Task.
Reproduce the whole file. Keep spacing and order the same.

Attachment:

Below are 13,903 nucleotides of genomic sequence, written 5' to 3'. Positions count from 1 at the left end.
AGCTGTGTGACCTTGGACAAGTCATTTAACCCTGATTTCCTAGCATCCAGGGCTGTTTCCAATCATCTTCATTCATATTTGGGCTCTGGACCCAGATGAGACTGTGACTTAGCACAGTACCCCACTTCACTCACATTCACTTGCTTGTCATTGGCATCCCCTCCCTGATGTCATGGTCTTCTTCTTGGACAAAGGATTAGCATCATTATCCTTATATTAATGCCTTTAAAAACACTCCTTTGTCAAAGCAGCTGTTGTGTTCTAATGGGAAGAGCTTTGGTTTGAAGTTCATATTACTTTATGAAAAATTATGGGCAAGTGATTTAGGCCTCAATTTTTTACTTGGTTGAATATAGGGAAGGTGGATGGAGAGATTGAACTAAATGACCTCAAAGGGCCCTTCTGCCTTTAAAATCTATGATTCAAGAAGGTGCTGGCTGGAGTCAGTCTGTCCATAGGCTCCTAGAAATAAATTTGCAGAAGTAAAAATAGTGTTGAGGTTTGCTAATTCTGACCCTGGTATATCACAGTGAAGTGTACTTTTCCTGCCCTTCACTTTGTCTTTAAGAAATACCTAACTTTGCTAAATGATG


Below are 13,903 nucleotides of genomic sequence, written 5' to 3'. Positions count from 1 at the left end.
AGCTGTGTGACCTTGGACAAGTCATTTAACCCTGATTTCCTAGCATCCAGGGCTGTTTCCAATCATCTTCATTCATATTTGGGCTCTGGACCCAGATGAGACTGTGACTTAGCACAGTACCCCACTTCACTCACATTCACTTGCTTGTCATTGGCATCCCCTCCCTGATGTCATGGTCTTCTTCTTGGACAAAGGATTAGCATCATTATCCTTATATTAATGCCTTTAAAAACACTCCTTTGTCAAAGCAGCTGTTGTGTTCTAATGGGAAGAGCTTTGGTTTGAAGTTCATATTACTTTATGAAAAATTATGGGCAAGTGATTTAGGCCTCAATTTTTTACTTGGTTGAATATAGGGAAGGTGGATGGAGAGATTGAACTAAATGACCTCAAAGGGCCCTTCTGCCTTTAAAATCTATGATTCAAGAAGGTGCTGGCTGGAGTCAGTCTGTCCATAGGCTCCTAGAAATAAATTTGCAGAAGTAAAAATAGTGTTGAGGTTTGCTAATTCTGACCCTGGTATATCACAGTGAAGTGTACTTTTCCTGCCCTTCACTTTGTCTTTAAGAAATACCTAACTTTGCTAAATGATG